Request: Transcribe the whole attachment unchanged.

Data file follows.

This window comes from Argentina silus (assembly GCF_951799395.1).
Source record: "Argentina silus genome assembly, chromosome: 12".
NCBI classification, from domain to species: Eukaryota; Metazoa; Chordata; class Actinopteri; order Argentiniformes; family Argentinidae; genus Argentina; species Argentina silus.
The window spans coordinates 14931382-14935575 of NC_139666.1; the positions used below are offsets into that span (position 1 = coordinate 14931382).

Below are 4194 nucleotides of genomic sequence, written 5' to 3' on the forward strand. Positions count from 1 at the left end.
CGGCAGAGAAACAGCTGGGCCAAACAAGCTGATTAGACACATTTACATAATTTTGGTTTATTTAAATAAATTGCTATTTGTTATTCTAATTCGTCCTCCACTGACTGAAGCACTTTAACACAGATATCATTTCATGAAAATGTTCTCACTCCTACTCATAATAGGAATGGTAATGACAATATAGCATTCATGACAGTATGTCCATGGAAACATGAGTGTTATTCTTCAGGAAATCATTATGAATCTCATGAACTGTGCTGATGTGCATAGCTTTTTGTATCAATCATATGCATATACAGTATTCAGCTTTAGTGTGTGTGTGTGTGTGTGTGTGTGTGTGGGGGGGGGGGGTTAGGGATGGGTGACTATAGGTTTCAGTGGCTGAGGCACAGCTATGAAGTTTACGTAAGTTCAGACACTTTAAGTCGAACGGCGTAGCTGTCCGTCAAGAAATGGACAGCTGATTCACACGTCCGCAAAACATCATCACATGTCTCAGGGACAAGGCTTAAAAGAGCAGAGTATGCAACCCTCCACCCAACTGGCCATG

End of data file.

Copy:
This window comes from Argentina silus (assembly GCF_951799395.1).
Source record: "Argentina silus genome assembly, chromosome: 12".
NCBI classification, from domain to species: Eukaryota; Metazoa; Chordata; class Actinopteri; order Argentiniformes; family Argentinidae; genus Argentina; species Argentina silus.
The window spans coordinates 14931382-14935575 of NC_139666.1; the positions used below are offsets into that span (position 1 = coordinate 14931382).

Below are 4194 nucleotides of genomic sequence, written 5' to 3' on the forward strand. Positions count from 1 at the left end.
CGGCAGAGAAACAGCTGGGCCAAACAAGCTGATTAGACACATTTACATAATTTTGGTTTATTTAAATAAATTGCTATTTGTTATTCTAATTCGTCCTCCACTGACTGAAGCACTTTAACACAGATATCATTTCATGAAAATGTTCTCACTCCTACTCATAATAGGAATGGTAATGACAATATAGCATTCATGACAGTATGTCCATGGAAACATGAGTGTTATTCTTCAGGAAATCATTATGAATCTCATGAACTGTGCTGATGTGCATAGCTTTTTGTATCAATCATATGCATATACAGTATTCAGCTTTAGTGTGTGTGTGTGTGTGTGTGTGTGTGTGGGGGGGGGGGGTTAGGGATGGGTGACTATAGGTTTCAGTGGCTGAGGCACAGCTATGAAGTTTACGTAAGTTCAGACACTTTAAGTCGAACGGCGTAGCTGTCCGTCAAGAAATGGACAGCTGATTCACACGTCCGCAAAACATCATCACATGTCTCAGGGACAAGGCTTAAAAGAGCAGAGTATGCAACCCTCCACCCAACTGGCCATG